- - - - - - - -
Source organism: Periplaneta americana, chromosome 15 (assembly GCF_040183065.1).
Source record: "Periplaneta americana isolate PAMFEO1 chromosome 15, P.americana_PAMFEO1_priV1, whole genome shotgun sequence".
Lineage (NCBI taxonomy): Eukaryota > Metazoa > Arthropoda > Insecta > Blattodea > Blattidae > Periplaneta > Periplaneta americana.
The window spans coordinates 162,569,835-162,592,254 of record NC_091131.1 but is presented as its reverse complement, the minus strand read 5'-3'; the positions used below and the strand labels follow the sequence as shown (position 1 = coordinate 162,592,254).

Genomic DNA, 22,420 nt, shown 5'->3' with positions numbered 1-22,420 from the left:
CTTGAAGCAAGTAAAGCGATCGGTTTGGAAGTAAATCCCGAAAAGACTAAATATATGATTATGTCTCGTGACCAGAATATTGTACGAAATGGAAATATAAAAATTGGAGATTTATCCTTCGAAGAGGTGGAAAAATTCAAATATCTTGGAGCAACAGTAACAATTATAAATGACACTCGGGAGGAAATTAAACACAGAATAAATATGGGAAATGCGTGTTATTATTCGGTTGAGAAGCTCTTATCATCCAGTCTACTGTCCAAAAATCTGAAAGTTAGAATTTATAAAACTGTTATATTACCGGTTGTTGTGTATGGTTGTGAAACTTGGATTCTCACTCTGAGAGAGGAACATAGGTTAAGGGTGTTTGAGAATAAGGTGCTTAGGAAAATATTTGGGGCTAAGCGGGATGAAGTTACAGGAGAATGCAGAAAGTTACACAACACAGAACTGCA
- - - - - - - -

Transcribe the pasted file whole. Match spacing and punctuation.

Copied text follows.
Source organism: Periplaneta americana, chromosome 15 (assembly GCF_040183065.1).
Source record: "Periplaneta americana isolate PAMFEO1 chromosome 15, P.americana_PAMFEO1_priV1, whole genome shotgun sequence".
Lineage (NCBI taxonomy): Eukaryota > Metazoa > Arthropoda > Insecta > Blattodea > Blattidae > Periplaneta > Periplaneta americana.
The window spans coordinates 162,569,835-162,592,254 of record NC_091131.1 but is presented as its reverse complement, the minus strand read 5'-3'; the positions used below and the strand labels follow the sequence as shown (position 1 = coordinate 162,592,254).

Genomic DNA, 22,420 nt, shown 5'->3' with positions numbered 1-22,420 from the left:
CTTGAAGCAAGTAAAGCGATCGGTTTGGAAGTAAATCCCGAAAAGACTAAATATATGATTATGTCTCGTGACCAGAATATTGTACGAAATGGAAATATAAAAATTGGAGATTTATCCTTCGAAGAGGTGGAAAAATTCAAATATCTTGGAGCAACAGTAACAATTATAAATGACACTCGGGAGGAAATTAAACACAGAATAAATATGGGAAATGCGTGTTATTATTCGGTTGAGAAGCTCTTATCATCCAGTCTACTGTCCAAAAATCTGAAAGTTAGAATTTATAAAACTGTTATATTACCGGTTGTTGTGTATGGTTGTGAAACTTGGATTCTCACTCTGAGAGAGGAACATAGGTTAAGGGTGTTTGAGAATAAGGTGCTTAGGAAAATATTTGGGGCTAAGCGGGATGAAGTTACAGGAGAATGCAGAAAGTTACACAACACAGAACTGCA